Holders of the CORE token can stake them and delegate them to a validator of their choice, and in return, they receive a certain yield. The validators with this delegated stake can then mine blocks and distribute rewards. Core has a very low minimum stake of 1 CORE token, so it becomes very accessible to anyone willing to participate. 

So how do the two come together? 

Validating blocks on Core happens through a validator set which changes every round (roughly 24 hrs). The validator set is made up of 21 validators, so in order to select the validators, there is a validator election process. 

Each validator is given something called a ‘hybrid score’ every round. A round in the Core network is when the validator set is changed, and the rewards are distributed. At present, a round is one day, so every day, the validator set is changed based on their assigned hybrid score. 

A hybrid score is assigned to every single validator node in the network. This score is determined by the amount delegated by the Bitcoin miners and the amount delegated by the DPoS stakers.

So each day, the validators are assigned a new hybrid score, and the validators in the top 21 validator scores will be a part of the validator set. 

For successfully mining a block, the validators receive rewards in CORE. The rewards are two-fold, the base reward of newly minted CORE each block and the fees collected from transactions in each block. 

Security

A well-designed consensus mechanism means nothing if it's not secure from all different sorts of attack vectors. 

For starters, the system has verifiers. Anybody can become a verifier, and their role is to detect malicious activity on the network and flag it. Successfully flagging malicious activity will result in slashing a validator's stake or outright jailing them from the network.

Getting slashed will affect a validator's hybrid score and thereby exclude them from the validator for the rounds going forward. Verifiers are compensated when the block rewards are dispensed. 

Outside of this, there are a lot more barriers to their defense. 

The first barrier is common amongst most blockchains. The selection of nodes is completely randomized, and it’s ensured that they are sufficiently geographically dispersed to avoid any sort of network attacks. 

The second layer is the consensus mechanism itself. Satoshi Plus makes consensus attacks very difficult. The combination of DPoW, DPoS, and the validator election makes it so that things like selfish mining or other forms of consensus attacks are not possible. 

Censorship and transaction delays are another cause for concern. These concerns are mitigated as long as there are honest validators in the set. Similarly, having honest validators makes it economically unwise and difficult to achieve 51% attacks, sybil attacks, or similar. Given how frequently the set is changed, it will be difficult to mount an attack, and also any form of malicious behaviour will affect their hybrid score and remove them from the set.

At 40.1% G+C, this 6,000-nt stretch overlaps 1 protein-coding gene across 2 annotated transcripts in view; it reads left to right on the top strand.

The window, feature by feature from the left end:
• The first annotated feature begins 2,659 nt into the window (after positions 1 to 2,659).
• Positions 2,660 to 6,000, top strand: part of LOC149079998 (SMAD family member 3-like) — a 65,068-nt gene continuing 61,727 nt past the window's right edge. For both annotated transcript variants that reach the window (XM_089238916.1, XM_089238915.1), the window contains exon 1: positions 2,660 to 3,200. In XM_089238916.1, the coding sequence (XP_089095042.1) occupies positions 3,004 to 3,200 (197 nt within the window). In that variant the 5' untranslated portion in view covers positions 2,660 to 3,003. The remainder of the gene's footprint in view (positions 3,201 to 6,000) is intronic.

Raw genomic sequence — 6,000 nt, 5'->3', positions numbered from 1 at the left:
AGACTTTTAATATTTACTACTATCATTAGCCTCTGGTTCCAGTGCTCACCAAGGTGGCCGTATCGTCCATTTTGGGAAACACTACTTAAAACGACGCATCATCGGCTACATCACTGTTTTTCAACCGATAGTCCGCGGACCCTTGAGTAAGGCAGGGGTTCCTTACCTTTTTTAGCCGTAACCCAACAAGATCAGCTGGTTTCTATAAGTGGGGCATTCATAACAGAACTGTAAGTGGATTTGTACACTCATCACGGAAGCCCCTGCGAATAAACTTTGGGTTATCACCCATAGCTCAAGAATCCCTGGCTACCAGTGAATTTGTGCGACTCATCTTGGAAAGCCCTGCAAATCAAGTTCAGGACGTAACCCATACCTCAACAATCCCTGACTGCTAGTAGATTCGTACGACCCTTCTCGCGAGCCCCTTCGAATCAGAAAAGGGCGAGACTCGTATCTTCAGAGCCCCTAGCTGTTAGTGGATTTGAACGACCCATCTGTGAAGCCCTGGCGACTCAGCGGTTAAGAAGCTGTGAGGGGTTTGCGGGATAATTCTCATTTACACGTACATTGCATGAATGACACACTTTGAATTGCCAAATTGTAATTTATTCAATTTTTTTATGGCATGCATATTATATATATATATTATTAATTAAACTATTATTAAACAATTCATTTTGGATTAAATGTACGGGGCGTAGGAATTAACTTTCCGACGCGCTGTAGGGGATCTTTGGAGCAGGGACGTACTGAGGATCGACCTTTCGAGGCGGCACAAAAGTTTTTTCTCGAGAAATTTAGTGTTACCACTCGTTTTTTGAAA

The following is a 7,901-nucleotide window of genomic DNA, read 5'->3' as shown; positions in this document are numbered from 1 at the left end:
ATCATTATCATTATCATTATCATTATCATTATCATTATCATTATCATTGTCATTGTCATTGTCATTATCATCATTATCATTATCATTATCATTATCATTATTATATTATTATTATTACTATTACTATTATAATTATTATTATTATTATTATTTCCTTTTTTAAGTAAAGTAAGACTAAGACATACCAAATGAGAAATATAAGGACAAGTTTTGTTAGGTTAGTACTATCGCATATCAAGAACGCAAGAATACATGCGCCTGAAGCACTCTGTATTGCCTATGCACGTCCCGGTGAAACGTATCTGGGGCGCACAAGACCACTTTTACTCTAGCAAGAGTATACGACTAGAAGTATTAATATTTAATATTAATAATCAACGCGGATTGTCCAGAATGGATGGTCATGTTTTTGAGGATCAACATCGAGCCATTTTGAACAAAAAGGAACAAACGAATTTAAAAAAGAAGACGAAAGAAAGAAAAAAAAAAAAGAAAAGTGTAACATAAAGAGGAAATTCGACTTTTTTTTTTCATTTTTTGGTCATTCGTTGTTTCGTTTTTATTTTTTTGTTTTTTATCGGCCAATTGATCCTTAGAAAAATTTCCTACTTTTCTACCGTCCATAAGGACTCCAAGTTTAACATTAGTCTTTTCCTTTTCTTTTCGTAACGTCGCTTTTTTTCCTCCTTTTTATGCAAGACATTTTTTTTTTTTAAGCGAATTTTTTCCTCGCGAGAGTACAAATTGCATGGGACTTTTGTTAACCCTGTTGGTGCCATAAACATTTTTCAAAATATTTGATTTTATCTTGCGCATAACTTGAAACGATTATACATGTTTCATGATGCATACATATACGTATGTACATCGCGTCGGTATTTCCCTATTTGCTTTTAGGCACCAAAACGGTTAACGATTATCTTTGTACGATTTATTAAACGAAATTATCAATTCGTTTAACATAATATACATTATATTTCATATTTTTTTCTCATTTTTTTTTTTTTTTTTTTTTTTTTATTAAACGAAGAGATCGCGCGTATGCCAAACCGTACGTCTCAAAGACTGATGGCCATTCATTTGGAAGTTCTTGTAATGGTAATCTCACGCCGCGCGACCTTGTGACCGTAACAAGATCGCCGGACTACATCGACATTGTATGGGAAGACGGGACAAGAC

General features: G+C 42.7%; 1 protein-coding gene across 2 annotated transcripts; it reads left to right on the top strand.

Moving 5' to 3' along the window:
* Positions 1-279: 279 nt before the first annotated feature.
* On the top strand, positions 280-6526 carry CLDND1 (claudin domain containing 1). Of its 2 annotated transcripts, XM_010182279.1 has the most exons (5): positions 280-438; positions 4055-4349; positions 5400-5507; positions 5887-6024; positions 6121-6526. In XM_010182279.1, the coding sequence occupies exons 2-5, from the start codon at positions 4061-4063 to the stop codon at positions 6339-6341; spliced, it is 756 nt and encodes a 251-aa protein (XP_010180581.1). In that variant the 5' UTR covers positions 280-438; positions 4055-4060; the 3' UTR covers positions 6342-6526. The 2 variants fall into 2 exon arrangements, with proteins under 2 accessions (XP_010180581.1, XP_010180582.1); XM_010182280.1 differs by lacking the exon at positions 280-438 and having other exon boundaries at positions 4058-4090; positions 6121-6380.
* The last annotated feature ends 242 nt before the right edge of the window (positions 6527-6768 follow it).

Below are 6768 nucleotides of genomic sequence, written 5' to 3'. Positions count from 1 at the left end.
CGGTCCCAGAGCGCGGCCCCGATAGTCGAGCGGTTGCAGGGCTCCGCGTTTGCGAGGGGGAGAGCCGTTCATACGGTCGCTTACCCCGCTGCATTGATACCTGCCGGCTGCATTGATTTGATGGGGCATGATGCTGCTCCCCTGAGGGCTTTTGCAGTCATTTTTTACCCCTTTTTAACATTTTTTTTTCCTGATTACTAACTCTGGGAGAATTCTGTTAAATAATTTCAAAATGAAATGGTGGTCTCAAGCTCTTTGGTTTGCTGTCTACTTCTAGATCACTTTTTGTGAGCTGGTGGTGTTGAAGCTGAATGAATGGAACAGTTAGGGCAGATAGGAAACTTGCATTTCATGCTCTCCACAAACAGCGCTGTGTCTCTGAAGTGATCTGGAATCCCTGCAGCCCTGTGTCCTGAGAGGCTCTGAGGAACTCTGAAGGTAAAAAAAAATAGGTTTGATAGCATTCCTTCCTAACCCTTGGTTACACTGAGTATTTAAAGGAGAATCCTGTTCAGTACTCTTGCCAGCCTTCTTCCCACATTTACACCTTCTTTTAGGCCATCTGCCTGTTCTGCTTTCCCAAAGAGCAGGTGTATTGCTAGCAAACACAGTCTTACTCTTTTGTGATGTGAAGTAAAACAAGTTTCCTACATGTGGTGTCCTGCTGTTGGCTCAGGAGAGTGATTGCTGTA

The fourth barrier is to prevent long-range attacks. A long-range attack is when a malicious attacker starts creating a false branch with the intent to eventually fork the chain. 

To stop this, Core implements a checkpointing mechanism. This is essentially where the network freezes the blockchain’s history at regular intervals and adds a checkpoint hash to the codebase. Any future transactions that are consistent with these hashes are rejected. 

With all of these barriers, I think it’s safe to assume that the Core Network is very safe. 

The Benefits of this design 

I know this was every alt layer 1’s marketing pitch through 2021, so you’re probably tired of hearing it. But the Core Network may genuinely be the best attempt we’ve seen at properly solving the blockchain trilemma. 

Of course, only time will tell if they are successful, but the signs sure do look promising. 

By leaning on Bitcoin miners for security and decentralization, they have the potential to create a scalable EVM that genuinely preserves the integrity of the network. 

Additionally, it can be greatly beneficial to Bitcoin miners, who in some way are the backbone of this industry. They get supplemental rewards while spending virtually nothing in additional expenses, and it expands their business to now helping secure an EVM-compatible smart contract chain. 

Lastly, a chain being Bitcoin-aligned and trying to broaden the horizon of what BTC the asset can do is never a bad thing, with Bitcoin being the creator of this industry and all. 

Now that you have a good understanding of how the chain works let's take a look at the tokenomics. 

Tokenomics

The CORE token plays an important role in the Core Network. 

First off, it will be the gas token for the network, so anybody making transactions on the network will need to use CORE. 

It will also be used for staking in the DPoS system and the governance of the Core DAO. 

In terms of supply, it has a hard cap of 2.1 Billion tokens. To go with this, a portion of the base rewards and transaction fees will be burned in a similar fashion to Ethereum's 'ultrasound money’ burn. The percentage burned will be determined by the Core DAO. 

Looking at it on a longer-term horizon, CORE rewards will be paid out over an 81-year period. We know the last BTC will be mined in 2140, so the miners will need a new source of revenue thereafter, but given the four-year halvings, that may become a necessity long before 2140, and the Core network provides that alternative. 

Progressive Decentralization 

The Core DAO will always play an important role in the Core Network, but to begin with, the team will be playing an overseeing role through their control of the DAO. 

The goal is to progressively decentralize and give early CORE holders the task of maintaining the DAO and ensuring that the decisions taken are always in line with the broader vision. 

The general gist of what the Core DAO will be tasked with is things like altering validator numbers, changing governance parameters, and setting the percentage of base rewards and transaction fees that will be burnt. 

The aim is to progressively decentralize the entire network. That includes the consensus, the DAO, and even the management of the treasury. It’s only a little centralized to begin with because the initial phases of a newer chain can be fickle. Seeing out the tough times may require active management before it can be left alone to survive by itself. 

Concluding Thoughts

Core is trying to completely change the way we look at blockchains and their tradeoffs. We have now come to accept that we have to sacrifice decentralization in the name of scalability and security because it is simply not possible any other way. 

But without a sufficient amount of decentralization, this entire thing is meaningless. Core DAO is outlining a clear path for us to achieve all three, and we are backing the gigabrain team to be successful in their mission. 

We always back teams that push the boundaries of innovation with bold and innovative ideas. 

Things are just starting for Core DAO, and we think it will be worth your while to hop on the Core train.